Sometimes I wonder what would happen if I had a show and no one showed up. Last night I got dangerously close to finding out. A handful of people did show up.. about 15. The room was set, ready for 150+ people to show up. If you build it, sometimes they won't come.
I was left with two options
- Be upset about having a small crowd. I could have probably found someone to lay the blame on. The college for not promoting well enough, the timing of the show coinciding with finals week, the snapchat generation for not appreciating live entertainment, ME for not being able to draw a crowd.
- Adapt the show and create an amazing and memorable night for the people that did show up. Forget about the excuses. Use that energy to have a great night.
When things aren't perfect I have to remind myself often that my job isn't to keep myself happy. I get paid to show up and make other people happy for an hour. I need to get college students to relax and forget about the stress of school work, studying, and whatever else they're going through that day. I'm lucky that I don't have to rely on ticket sales to make a living. It doesn't matter how many kids show up to my performance. I have a job to do for them. It doesn't matter if it's 1 person or 1,000.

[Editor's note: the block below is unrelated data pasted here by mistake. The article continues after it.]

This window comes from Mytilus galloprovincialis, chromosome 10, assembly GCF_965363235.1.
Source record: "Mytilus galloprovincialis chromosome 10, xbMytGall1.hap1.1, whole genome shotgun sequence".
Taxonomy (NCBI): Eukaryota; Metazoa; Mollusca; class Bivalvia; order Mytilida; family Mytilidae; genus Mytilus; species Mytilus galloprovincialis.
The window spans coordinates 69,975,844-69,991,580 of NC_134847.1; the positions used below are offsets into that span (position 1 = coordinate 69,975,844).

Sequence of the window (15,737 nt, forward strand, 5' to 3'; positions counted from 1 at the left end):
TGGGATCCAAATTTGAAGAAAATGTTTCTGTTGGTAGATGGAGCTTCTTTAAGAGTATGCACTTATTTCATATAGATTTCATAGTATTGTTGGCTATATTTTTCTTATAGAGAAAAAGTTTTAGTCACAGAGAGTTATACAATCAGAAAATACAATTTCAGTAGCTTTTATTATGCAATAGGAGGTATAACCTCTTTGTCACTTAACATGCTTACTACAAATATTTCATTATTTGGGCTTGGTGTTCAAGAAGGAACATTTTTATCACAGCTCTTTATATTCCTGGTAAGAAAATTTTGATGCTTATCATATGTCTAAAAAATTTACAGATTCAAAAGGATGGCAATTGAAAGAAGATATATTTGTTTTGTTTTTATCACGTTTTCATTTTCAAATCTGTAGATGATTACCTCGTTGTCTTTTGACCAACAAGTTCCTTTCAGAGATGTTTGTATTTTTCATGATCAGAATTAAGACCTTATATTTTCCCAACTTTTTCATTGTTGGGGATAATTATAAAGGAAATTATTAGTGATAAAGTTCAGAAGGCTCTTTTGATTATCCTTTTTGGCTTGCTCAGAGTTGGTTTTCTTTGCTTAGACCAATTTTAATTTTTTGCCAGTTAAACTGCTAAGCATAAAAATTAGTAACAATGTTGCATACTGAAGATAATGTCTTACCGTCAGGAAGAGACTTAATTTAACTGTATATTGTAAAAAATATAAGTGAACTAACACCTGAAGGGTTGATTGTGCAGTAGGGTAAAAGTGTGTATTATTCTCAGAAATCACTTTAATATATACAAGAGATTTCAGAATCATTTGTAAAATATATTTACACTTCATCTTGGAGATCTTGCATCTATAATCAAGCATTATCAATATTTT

If I give an ounce of my energy to being upset about the size of the crowd that takes away from the experience of each person that actually did show up. They should deserve even more positive attention and energy when there's a small crowd.
A small crowd just makes me feel a little uneasy sometimes. It has something to do with seeing every person as an individual rather than as a 'crowd.' It's easy to win over a crowd, but with individuals it seems like you have to get them on your side one by one.
A few minutes into the show I felt great. I had to switch my mindset from a big stage show to just hanging out with some new friends that came out to see something cool. I abandoned my normal show and some of the routines I normally do and just went with the flow of what they wanted to see.
I stopped thinking about what would make me happy (a sellout show) and focused on making my audience happy. That's my job… my only duty.
I ended up having a great time performing this show. Almost everyone stayed after the show to talk to me.
If you've ever come to one of my shows, read a blog, watched a video or been involved in ANYTHING I've done, thank you. I'm learning to appreciate you as an individual, not just a part of the crowd.